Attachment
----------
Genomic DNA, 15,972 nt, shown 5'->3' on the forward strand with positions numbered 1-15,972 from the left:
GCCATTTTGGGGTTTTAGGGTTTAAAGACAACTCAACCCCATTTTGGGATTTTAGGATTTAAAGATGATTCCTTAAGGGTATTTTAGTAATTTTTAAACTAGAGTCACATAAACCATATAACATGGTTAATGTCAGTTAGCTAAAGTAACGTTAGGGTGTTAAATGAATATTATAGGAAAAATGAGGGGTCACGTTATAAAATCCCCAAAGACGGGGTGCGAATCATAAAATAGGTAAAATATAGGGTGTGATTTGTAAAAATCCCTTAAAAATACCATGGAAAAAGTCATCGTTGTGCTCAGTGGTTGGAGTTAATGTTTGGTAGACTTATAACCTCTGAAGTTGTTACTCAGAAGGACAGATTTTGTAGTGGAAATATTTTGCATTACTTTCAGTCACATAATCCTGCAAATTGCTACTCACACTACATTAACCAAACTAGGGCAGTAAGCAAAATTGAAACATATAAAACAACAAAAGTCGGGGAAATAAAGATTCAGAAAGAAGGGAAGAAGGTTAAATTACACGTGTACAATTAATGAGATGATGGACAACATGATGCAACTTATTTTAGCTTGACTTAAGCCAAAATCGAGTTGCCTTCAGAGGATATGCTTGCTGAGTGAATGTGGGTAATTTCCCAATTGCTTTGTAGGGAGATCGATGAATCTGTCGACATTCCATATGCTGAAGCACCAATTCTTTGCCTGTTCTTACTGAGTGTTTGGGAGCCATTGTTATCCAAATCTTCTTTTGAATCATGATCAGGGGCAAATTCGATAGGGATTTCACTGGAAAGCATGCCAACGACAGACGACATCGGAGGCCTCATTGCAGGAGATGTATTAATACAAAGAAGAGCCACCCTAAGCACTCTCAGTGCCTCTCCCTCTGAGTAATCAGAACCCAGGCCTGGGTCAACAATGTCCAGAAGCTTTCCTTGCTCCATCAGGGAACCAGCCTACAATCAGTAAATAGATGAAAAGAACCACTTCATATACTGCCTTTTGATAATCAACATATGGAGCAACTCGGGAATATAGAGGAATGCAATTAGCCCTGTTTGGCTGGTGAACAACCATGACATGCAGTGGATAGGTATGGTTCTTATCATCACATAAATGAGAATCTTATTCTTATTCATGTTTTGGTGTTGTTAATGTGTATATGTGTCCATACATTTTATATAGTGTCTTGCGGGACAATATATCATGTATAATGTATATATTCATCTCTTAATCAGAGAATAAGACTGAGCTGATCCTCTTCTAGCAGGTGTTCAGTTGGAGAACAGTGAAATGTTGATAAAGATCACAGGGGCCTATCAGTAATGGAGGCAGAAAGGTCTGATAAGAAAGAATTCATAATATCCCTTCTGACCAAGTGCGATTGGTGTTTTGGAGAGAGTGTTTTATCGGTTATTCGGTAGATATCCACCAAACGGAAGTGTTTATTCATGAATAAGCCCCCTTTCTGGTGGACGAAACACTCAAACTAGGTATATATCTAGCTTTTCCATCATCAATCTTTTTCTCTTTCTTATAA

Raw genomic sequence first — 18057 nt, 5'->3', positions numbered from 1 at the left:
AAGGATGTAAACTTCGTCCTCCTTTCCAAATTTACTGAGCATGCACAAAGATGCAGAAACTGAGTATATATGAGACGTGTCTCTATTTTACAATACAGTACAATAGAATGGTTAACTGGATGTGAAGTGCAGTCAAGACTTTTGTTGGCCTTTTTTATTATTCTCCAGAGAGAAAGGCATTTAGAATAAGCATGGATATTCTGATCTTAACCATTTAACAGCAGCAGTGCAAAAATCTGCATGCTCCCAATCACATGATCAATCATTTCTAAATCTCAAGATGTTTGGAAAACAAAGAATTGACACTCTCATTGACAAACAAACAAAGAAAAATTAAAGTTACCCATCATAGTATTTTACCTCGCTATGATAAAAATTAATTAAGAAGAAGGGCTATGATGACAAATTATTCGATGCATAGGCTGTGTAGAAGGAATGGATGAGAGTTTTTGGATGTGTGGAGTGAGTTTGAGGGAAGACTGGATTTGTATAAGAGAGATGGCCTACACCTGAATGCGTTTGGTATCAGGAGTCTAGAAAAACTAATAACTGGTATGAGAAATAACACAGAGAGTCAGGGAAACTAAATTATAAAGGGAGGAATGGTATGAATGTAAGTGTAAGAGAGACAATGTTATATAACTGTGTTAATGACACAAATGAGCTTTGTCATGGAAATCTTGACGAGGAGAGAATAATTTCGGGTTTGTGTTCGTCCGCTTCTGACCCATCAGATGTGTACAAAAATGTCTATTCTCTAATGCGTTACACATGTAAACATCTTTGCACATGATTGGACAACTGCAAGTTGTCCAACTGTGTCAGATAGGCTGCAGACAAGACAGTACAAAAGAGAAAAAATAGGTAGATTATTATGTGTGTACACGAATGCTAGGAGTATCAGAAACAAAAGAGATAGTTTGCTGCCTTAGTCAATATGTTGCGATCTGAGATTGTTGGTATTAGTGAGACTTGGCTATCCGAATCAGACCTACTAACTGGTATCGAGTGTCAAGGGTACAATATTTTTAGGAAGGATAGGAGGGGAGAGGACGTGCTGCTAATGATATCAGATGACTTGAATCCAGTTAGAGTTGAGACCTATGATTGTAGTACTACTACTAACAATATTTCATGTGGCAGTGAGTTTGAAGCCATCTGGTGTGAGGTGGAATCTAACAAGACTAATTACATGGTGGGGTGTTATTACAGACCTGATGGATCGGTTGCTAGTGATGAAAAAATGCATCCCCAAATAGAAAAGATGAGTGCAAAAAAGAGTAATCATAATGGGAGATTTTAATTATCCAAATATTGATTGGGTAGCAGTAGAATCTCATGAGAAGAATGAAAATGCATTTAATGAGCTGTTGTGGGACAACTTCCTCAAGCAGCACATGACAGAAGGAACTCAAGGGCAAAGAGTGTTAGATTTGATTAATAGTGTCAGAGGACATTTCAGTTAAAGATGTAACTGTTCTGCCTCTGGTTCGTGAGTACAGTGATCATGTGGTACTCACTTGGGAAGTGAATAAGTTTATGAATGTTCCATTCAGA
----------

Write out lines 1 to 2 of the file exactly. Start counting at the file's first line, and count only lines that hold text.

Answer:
Genomic DNA, 15,972 nt, shown 5'->3' on the forward strand with positions numbered 1-15,972 from the left:
GCCATTTTGGGGTTTTAGGGTTTAAAGACAACTCAACCCCATTTTGGGATTTTAGGATTTAAAGATGATTCCTTAAGGGTATTTTAGTAATTTTTAAACTAGAGTCACATAAACCATATAACATGGTTAATGTCAGTTAGCTAAAGTAACGTTAGGGTGTTAAATGAATATTATAGGAAAAATGAGGGGTCACGTTATAAAATCCCCAAAGACGGGGTGCGAATCATAAAATAGGTAAAATATAGGGTGTGATTTGTAAAAATCCCTTAAAAATACCATGGAAAAAGTCATCGTTGTGCTCAGTGGTTGGAGTTAATGTTTGGTAGACTTATAACCTCTGAAGTTGTTACTCAGAAGGACAGATTTTGTAGTGGAAATATTTTGCATTACTTTCAGTCACATAATCCTGCAAATTGCTACTCACACTACATTAACCAAACTAGGGCAGTAAGCAAAATTGAAACATATAAAACAACAAAAGTCGGGGAAATAAAGATTCAGAAAGAAGGGAAGAAGGTTAAATTACACGTGTACAATTAATGAGATGATGGACAACATGATGCAACTTATTTTAGCTTGACTTAAGCCAAAATCGAGTTGCCTTCAGAGGATATGCTTGCTGAGTGAATGTGGGTAATTTCCCAATTGCTTTGTAGGGAGATCGATGAATCTGTCGACATTCCATATGCTGAAGCACCAATTCTTTGCCTGTTCTTACTGAGTGTTTGGGAGCCATTGTTATCCAAATCTTCTTTTGAATCATGATCAGGGGCAAATTCGATAGGGATTTCACTGGAAAGCATGCCAACGACAGACGACATCGGAGGCCTCATTGCAGGAGATGTATTAATACAAAGAAGAGCCACCCTAAGCACTCTCAGTGCCTCTCCCTCTGAGTAATCAGAACCCAGGCCTGGGTCAACAATGTCCAGAAGCTTTCCTTGCTCCATCAGGGAACCAGCCTACAATCAGTAAATAGATGAAAAGAACCACTTCATATACTGCCTTTTGATAATCAACATATGGAGCAACTCGGGAATATAGAGGAATGCAATTAGCCCTGTTTGGCTGGTGAACAACCATGACATGCAGTGGATAGGTATGGTTCTTATCATCACATAAATGAGAATCTTATTCTTATTCATGTTTTGGTGTTGTTAATGTGTATATGTGTCCATACATTTTATATAGTGTCTTGCGGGACAATATATCATGTATAATGTATATATTCATCTCTTAATCAGAGAATAAGACTGAGCTGATCCTCTTCTAGCAGGTGTTCAGTTGGAGAACAGTGAAATGTTGATAAAGATCACAGGGGCCTATCAGTAATGGAGGCAGAAAGGTCTGATAAGAAAGAATTCATAATATCCCTTCTGACCAAGTGCGATTGGTGTTTTGGAGAGAGTGTTTTATCGGTTATTCGGTAGATATCCACCAAACGGAAGTGTTTATTCATGAATAAGCCCCCTTTCTGGTGGACGAAACACTCAAACTAGGTATATATCTAGCTTTTCCATCATCAATCTTTTTCTCTTTCTTATAA